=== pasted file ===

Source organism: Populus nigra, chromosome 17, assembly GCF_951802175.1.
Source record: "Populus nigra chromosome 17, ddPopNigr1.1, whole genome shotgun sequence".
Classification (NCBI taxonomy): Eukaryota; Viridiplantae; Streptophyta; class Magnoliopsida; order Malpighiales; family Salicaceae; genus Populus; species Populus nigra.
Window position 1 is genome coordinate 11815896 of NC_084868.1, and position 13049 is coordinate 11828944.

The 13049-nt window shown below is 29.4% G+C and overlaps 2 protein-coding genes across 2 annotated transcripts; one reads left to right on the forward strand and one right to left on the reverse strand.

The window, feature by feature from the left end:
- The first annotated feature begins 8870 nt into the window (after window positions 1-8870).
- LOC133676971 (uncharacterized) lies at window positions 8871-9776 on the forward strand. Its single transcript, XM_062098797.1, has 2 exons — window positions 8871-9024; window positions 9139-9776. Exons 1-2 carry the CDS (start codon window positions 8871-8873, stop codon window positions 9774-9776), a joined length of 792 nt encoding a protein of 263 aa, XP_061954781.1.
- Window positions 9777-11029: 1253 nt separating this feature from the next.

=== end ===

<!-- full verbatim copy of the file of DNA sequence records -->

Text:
Source organism: Populus nigra, chromosome 17, assembly GCF_951802175.1.
Source record: "Populus nigra chromosome 17, ddPopNigr1.1, whole genome shotgun sequence".
Classification (NCBI taxonomy): Eukaryota; Viridiplantae; Streptophyta; class Magnoliopsida; order Malpighiales; family Salicaceae; genus Populus; species Populus nigra.
Window position 1 is genome coordinate 11815896 of NC_084868.1, and position 13049 is coordinate 11828944.

The 13049-nt window shown below is 29.4% G+C and overlaps 2 protein-coding genes across 2 annotated transcripts; one reads left to right on the forward strand and one right to left on the reverse strand.

The window, feature by feature from the left end:
- The first annotated feature begins 8870 nt into the window (after window positions 1-8870).
- LOC133676971 (uncharacterized) lies at window positions 8871-9776 on the forward strand. Its single transcript, XM_062098797.1, has 2 exons — window positions 8871-9024; window positions 9139-9776. Exons 1-2 carry the CDS (start codon window positions 8871-8873, stop codon window positions 9774-9776), a joined length of 792 nt encoding a protein of 263 aa, XP_061954781.1.
- Window positions 9777-11029: 1253 nt separating this feature from the next.